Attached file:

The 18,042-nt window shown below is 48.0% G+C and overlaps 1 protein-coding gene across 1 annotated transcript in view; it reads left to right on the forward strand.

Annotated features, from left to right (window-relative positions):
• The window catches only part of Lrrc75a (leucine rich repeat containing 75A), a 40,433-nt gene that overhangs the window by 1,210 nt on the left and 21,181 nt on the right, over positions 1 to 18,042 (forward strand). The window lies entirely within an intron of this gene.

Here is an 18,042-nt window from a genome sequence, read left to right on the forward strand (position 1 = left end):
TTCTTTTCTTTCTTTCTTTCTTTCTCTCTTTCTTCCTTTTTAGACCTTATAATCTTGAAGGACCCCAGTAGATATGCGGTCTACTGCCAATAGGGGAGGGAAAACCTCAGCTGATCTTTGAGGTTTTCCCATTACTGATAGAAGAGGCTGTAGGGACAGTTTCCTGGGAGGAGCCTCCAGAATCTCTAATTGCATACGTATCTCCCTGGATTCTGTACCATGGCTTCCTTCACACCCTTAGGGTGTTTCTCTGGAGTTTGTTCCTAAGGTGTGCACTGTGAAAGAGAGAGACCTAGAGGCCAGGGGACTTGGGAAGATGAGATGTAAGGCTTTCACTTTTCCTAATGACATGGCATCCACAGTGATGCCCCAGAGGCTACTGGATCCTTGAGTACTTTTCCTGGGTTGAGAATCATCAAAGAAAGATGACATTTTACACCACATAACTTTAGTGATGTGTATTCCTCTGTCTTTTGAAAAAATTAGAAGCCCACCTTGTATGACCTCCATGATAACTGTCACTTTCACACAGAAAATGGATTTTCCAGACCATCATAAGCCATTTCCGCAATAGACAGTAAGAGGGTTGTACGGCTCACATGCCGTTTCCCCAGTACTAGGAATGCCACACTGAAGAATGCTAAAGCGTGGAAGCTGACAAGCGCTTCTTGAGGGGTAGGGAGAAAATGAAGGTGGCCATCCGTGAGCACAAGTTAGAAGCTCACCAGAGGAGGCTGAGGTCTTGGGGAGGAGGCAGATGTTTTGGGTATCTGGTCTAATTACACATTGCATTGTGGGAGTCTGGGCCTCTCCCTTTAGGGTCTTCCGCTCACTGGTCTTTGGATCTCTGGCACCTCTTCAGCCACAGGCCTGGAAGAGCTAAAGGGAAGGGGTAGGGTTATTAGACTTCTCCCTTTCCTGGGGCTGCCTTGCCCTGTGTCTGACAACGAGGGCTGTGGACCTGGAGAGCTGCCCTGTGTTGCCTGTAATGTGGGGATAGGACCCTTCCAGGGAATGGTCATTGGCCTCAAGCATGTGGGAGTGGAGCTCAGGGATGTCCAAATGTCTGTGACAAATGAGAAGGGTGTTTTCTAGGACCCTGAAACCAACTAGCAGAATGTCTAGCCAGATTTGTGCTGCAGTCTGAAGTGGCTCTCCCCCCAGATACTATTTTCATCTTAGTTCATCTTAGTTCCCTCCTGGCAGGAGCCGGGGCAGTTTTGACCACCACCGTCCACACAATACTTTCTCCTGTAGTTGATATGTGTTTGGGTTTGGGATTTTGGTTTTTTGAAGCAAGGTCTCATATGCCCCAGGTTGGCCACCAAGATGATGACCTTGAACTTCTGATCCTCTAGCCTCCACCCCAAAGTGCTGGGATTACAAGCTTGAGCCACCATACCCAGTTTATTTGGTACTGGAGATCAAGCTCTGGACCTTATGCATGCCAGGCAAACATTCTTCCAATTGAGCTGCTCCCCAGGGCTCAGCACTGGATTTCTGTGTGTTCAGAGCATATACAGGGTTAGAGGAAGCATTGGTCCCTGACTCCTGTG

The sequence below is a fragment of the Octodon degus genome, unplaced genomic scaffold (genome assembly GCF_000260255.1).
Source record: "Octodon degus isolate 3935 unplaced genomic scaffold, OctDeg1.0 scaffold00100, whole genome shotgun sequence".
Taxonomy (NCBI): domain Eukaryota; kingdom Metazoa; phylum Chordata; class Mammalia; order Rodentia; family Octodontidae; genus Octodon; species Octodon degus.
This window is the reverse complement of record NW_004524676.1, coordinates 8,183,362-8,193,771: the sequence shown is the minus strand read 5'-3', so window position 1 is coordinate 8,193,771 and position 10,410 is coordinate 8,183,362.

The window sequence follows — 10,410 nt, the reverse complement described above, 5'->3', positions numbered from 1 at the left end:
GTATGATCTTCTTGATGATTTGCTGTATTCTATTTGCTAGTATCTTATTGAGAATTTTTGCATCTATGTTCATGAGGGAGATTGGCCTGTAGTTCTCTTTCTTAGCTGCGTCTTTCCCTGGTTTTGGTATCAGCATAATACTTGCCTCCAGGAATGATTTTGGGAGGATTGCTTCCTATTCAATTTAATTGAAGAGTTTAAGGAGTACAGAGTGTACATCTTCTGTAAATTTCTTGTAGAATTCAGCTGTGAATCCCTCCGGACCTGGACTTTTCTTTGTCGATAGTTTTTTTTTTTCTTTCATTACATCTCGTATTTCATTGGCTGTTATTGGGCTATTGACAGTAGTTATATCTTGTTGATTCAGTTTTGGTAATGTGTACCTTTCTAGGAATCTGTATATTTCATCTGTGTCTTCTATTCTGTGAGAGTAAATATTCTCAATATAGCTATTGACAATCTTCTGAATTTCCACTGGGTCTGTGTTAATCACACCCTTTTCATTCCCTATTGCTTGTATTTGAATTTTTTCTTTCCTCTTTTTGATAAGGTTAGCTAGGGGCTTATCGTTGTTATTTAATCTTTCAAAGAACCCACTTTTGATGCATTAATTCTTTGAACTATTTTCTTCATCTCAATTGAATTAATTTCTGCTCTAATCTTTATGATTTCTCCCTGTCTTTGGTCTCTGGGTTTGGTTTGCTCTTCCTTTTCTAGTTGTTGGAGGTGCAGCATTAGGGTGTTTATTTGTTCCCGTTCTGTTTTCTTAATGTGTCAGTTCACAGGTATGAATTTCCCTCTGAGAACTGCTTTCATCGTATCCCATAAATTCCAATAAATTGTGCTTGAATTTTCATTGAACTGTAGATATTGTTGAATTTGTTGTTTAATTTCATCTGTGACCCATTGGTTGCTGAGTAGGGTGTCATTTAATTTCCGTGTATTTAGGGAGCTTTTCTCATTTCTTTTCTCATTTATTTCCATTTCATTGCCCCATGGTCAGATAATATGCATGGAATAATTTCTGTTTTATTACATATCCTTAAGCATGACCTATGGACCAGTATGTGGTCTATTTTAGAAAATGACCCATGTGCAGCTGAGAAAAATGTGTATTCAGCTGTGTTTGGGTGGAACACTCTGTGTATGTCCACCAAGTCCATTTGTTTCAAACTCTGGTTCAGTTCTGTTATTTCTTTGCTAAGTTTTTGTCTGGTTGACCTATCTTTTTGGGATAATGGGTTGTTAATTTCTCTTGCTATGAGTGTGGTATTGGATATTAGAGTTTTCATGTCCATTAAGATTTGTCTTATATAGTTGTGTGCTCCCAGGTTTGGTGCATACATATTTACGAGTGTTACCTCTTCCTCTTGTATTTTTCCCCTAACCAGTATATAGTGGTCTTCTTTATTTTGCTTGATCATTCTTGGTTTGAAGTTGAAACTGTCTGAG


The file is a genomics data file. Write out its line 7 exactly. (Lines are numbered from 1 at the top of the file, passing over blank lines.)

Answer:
Source record: "Octodon degus isolate 3935 unplaced genomic scaffold, OctDeg1.0 scaffold00100, whole genome shotgun sequence".